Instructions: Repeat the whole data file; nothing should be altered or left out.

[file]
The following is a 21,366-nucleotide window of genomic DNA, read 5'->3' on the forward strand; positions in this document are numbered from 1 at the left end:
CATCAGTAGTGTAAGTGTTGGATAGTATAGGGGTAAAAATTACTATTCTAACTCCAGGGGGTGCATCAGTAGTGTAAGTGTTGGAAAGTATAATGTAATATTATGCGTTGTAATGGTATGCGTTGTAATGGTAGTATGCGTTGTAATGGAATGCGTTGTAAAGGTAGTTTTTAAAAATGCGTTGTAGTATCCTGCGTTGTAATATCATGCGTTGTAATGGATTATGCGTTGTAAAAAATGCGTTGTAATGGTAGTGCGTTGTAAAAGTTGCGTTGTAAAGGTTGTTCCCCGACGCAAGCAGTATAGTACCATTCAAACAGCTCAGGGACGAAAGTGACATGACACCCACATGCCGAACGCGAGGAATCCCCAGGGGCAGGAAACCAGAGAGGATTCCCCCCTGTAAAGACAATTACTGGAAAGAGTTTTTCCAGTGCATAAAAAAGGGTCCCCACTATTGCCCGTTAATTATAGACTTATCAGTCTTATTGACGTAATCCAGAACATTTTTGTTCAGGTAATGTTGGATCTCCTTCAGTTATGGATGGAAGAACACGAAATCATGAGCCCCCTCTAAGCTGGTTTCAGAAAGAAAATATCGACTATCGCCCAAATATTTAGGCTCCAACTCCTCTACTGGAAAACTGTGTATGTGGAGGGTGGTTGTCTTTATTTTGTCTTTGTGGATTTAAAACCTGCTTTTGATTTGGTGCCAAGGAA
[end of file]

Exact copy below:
The following is a 21,366-nucleotide window of genomic DNA, read 5'->3' on the forward strand; positions in this document are numbered from 1 at the left end:
CATCAGTAGTGTAAGTGTTGGATAGTATAGGGGTAAAAATTACTATTCTAACTCCAGGGGGTGCATCAGTAGTGTAAGTGTTGGAAAGTATAATGTAATATTATGCGTTGTAATGGTATGCGTTGTAATGGTAGTATGCGTTGTAATGGAATGCGTTGTAAAGGTAGTTTTTAAAAATGCGTTGTAGTATCCTGCGTTGTAATATCATGCGTTGTAATGGATTATGCGTTGTAAAAAATGCGTTGTAATGGTAGTGCGTTGTAAAAGTTGCGTTGTAAAGGTTGTTCCCCGACGCAAGCAGTATAGTACCATTCAAACAGCTCAGGGACGAAAGTGACATGACACCCACATGCCGAACGCGAGGAATCCCCAGGGGCAGGAAACCAGAGAGGATTCCCCCCTGTAAAGACAATTACTGGAAAGAGTTTTTCCAGTGCATAAAAAAGGGTCCCCACTATTGCCCGTTAATTATAGACTTATCAGTCTTATTGACGTAATCCAGAACATTTTTGTTCAGGTAATGTTGGATCTCCTTCAGTTATGGATGGAAGAACACGAAATCATGAGCCCCCTCTAAGCTGGTTTCAGAAAGAAAATATCGACTATCGCCCAAATATTTAGGCTCCAACTCCTCTACTGGAAAACTGTGTATGTGGAGGGTGGTTGTCTTTATTTTGTCTTTGTGGATTTAAAACCTGCTTTTGATTTGGTGCCAAGGAA